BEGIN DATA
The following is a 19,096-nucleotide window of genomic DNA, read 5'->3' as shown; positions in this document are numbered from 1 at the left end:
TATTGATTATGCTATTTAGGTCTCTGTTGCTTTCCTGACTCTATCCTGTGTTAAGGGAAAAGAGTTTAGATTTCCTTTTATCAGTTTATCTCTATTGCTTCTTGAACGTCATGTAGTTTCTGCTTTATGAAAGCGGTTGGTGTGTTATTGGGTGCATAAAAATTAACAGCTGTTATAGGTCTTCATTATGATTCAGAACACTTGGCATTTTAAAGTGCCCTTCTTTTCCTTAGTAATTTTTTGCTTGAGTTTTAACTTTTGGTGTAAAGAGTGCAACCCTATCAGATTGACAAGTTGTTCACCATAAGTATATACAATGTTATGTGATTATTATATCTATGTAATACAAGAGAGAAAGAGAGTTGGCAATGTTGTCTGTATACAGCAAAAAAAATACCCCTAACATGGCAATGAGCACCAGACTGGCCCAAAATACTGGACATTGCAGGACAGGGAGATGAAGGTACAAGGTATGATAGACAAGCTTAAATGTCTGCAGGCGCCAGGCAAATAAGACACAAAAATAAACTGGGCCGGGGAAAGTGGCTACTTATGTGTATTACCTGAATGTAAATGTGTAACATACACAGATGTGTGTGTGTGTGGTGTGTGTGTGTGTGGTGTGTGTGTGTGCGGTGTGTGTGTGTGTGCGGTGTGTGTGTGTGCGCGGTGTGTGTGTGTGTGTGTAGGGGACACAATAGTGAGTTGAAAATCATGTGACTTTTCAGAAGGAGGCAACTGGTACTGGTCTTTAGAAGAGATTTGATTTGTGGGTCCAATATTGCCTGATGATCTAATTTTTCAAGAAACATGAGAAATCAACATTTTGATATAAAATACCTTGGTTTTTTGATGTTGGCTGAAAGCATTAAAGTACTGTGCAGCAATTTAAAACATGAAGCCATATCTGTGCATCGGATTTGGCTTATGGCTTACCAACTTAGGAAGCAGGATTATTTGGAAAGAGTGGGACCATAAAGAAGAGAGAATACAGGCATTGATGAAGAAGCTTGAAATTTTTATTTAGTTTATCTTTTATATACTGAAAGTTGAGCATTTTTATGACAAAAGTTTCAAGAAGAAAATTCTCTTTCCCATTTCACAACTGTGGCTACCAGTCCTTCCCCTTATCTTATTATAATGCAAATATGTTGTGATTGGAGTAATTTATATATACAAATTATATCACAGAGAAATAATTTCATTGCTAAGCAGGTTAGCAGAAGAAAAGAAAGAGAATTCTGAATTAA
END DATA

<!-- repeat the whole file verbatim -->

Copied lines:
The following is a 19,096-nucleotide window of genomic DNA, read 5'->3' as shown; positions in this document are numbered from 1 at the left end:
TATTGATTATGCTATTTAGGTCTCTGTTGCTTTCCTGACTCTATCCTGTGTTAAGGGAAAAGAGTTTAGATTTCCTTTTATCAGTTTATCTCTATTGCTTCTTGAACGTCATGTAGTTTCTGCTTTATGAAAGCGGTTGGTGTGTTATTGGGTGCATAAAAATTAACAGCTGTTATAGGTCTTCATTATGATTCAGAACACTTGGCATTTTAAAGTGCCCTTCTTTTCCTTAGTAATTTTTTGCTTGAGTTTTAACTTTTGGTGTAAAGAGTGCAACCCTATCAGATTGACAAGTTGTTCACCATAAGTATATACAATGTTATGTGATTATTATATCTATGTAATACAAGAGAGAAAGAGAGTTGGCAATGTTGTCTGTATACAGCAAAAAAAATACCCCTAACATGGCAATGAGCACCAGACTGGCCCAAAATACTGGACATTGCAGGACAGGGAGATGAAGGTACAAGGTATGATAGACAAGCTTAAATGTCTGCAGGCGCCAGGCAAATAAGACACAAAAATAAACTGGGCCGGGGAAAGTGGCTACTTATGTGTATTACCTGAATGTAAATGTGTAACATACACAGATGTGTGTGTGTGTGGTGTGTGTGTGTGTGGTGTGTGTGTGTGCGGTGTGTGTGTGTGTGCGGTGTGTGTGTGTGCGCGGTGTGTGTGTGTGTGTGTAGGGGACACAATAGTGAGTTGAAAATCATGTGACTTTTCAGAAGGAGGCAACTGGTACTGGTCTTTAGAAGAGATTTGATTTGTGGGTCCAATATTGCCTGATGATCTAATTTTTCAAGAAACATGAGAAATCAACATTTTGATATAAAATACCTTGGTTTTTTGATGTTGGCTGAAAGCATTAAAGTACTGTGCAGCAATTTAAAACATGAAGCCATATCTGTGCATCGGATTTGGCTTATGGCTTACCAACTTAGGAAGCAGGATTATTTGGAAAGAGTGGGACCATAAAGAAGAGAGAATACAGGCATTGATGAAGAAGCTTGAAATTTTTATTTAGTTTATCTTTTATATACTGAAAGTTGAGCATTTTTATGACAAAAGTTTCAAGAAGAAAATTCTCTTTCCCATTTCACAACTGTGGCTACCAGTCCTTCCCCTTATCTTATTATAATGCAAATATGTTGTGATTGGAGTAATTTATATATACAAATTATATCACAGAGAAATAATTTCATTGCTAAGCAGGTTAGCAGAAGAAAAGAAAGAGAATTCTGAATTAA